There are obvious truths in your message about the exertion (or miss-appropriation) of power by line managers and that many yearly tasks are not clear. I’m convinced that this purposeful unclarity is because managers do not know with certainty what they want you to do. As a manager in a small company it is impossible for me to assign concrete tasks that must be accomplished for each employee for the entire coming year. The idea is that we have roles in the company and the tasks for those roles must be accomplished. The general role stands while the tasks roll with the punches with the day-to-day business. I have found myself changing light bulbs, organizing rocks, and installing an extractor in the bathroom because the job had to be done. Nothing wrong with that.
    Awesome Rik, I really enjoy your posts. Please keep them coming.

    1. Jorge, thanks for your generous compliments and your elaborate comments and observations. You are right that organisations and their managers still face the task of managing performance. But I don’t think we need to officially rank employees. I do think it would make a big difference if we don’t tie the outcome of individual performance assessments to individual rewards directly. So I think performance is best managed with a weekly or so interval in the course of normal business management. It may be good to take a broader perspective on performance and where the employee fits in the organisation and their personal development once a year. But I would decouple that from the handing out of bonuses or (direct) salary increases. An alternative approach would be to tie bonuses and salary increases to team/company performance and/or individual contributions to single projects (i.e. ad hoc rewards). Thanks again for your comments!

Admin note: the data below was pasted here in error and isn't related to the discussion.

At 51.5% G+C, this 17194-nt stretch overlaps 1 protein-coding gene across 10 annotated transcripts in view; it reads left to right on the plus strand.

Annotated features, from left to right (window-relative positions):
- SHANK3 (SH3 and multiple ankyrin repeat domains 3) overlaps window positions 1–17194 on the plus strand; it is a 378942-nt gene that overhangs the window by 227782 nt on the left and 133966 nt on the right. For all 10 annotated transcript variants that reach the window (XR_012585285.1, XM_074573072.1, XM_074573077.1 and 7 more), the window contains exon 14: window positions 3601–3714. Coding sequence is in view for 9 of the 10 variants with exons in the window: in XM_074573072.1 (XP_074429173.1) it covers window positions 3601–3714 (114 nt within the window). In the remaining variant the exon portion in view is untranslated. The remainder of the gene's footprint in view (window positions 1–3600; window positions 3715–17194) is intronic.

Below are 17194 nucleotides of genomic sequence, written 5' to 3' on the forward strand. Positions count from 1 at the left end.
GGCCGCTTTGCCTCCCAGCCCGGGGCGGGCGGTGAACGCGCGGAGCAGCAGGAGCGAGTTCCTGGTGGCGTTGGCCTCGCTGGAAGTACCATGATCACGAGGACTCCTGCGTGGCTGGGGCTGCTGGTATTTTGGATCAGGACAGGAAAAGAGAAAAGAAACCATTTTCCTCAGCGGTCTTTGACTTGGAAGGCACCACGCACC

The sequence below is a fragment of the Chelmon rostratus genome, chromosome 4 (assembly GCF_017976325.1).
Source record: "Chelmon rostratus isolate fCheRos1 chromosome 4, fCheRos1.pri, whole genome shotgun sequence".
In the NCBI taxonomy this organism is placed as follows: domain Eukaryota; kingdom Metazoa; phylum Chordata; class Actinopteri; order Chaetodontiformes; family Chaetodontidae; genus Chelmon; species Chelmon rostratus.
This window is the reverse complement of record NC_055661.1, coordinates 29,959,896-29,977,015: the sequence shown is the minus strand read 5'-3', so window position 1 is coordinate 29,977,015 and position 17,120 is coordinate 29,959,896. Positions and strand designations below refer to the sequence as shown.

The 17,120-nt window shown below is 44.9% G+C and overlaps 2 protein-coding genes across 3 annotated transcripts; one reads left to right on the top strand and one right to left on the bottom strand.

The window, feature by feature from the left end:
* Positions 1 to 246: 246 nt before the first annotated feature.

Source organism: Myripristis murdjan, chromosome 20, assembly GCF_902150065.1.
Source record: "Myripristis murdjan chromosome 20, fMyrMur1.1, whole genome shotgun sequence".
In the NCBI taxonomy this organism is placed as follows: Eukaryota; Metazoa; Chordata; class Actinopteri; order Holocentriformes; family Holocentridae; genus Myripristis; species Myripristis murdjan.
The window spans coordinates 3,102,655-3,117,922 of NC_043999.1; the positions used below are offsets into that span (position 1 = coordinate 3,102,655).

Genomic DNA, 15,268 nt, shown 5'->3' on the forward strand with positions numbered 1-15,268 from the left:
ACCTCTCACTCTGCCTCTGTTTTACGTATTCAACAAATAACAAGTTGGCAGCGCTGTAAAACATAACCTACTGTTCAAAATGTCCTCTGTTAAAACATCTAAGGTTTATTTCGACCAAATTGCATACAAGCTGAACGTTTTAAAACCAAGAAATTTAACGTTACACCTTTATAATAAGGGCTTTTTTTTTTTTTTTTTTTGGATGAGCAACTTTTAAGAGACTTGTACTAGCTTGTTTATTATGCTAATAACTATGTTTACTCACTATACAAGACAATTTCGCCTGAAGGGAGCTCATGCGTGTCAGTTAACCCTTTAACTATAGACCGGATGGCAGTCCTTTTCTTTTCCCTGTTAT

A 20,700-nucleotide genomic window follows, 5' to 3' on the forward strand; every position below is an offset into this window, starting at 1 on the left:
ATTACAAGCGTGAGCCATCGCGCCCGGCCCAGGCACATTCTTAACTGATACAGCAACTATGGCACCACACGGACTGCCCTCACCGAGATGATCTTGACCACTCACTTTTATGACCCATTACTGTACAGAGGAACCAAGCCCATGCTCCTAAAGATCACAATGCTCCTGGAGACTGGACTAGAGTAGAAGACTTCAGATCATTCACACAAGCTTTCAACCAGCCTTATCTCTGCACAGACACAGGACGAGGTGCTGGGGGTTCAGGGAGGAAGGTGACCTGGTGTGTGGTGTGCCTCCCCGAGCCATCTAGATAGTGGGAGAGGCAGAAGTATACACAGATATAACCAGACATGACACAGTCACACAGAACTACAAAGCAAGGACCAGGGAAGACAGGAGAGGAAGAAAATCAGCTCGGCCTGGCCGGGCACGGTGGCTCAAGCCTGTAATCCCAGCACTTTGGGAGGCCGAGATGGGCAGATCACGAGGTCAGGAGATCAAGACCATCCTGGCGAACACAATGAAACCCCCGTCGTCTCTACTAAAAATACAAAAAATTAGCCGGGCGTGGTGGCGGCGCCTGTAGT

2. Rik, enjoyed your article. Have you tried ‘the age of heretics’ by Art Kleiner? It’s quite good. For example on one metric for performance ranking – “…what happens when a manager becomes dependent on return on investment (ROI)… Managers who used it as their primary yardstick would always give a higher ranking to the projects that got good ROI figures. Those projects would get the bulk of investment. In theory, that meant the company would prosper—fewer “dogs” and more “stars” would be supported. (Hayes and Abernathy singled out the growth-share matrix, and its emphasis on short-term results, as a particularly pernicious influence.) In practice, a dependence on ROI meant that risky initiatives, long-term projects, and anything driven by a manager’s personal aspiration or care would be shoved into the background. “

    1. Many thanks Joe. I didn’t know that book. I do know the saying “what get’s measured, get’s managed”. So it seems from your comment that this is what that proves yet again, as what doesn’t get measured, might subsequently be ignored and/or neglected altogether. Cheers, Rik

  3. 2 comments:
    1) Behaviours are indeed important as mentioned and at the same time hardly measurable. That’s why as a team lead you have to ask multiple stakeholders about a staff members behaviours to be able to judge. What is good/bad behaviour is indeed subjective, but should be measured against what your company culture is. his is something you will see and contribute to on a daily basis. Also subject to chnage of course.

    2) The targets in the article are indeed a bit undefined. Question is if that is a problem. Why should targets be around a ticklist. They can also present the “Intend”. It’s up to yourself to find ways to operationalize ways to achieve this.

    1. Many thanks for your comments Poul! Your comments help bring out the constructive side of performance assessments. I think much depends on how you use performance assessments. If you just use it as a frame to have a regular wider (constructive) discussion about performance and longer term aspirations it can work. But if you tie it directly to reward and punishment (i.e. absence of/lower reward vs your peers), which is often the case, it easily becomes about ‘alignment’ to the top, which is counterproductive.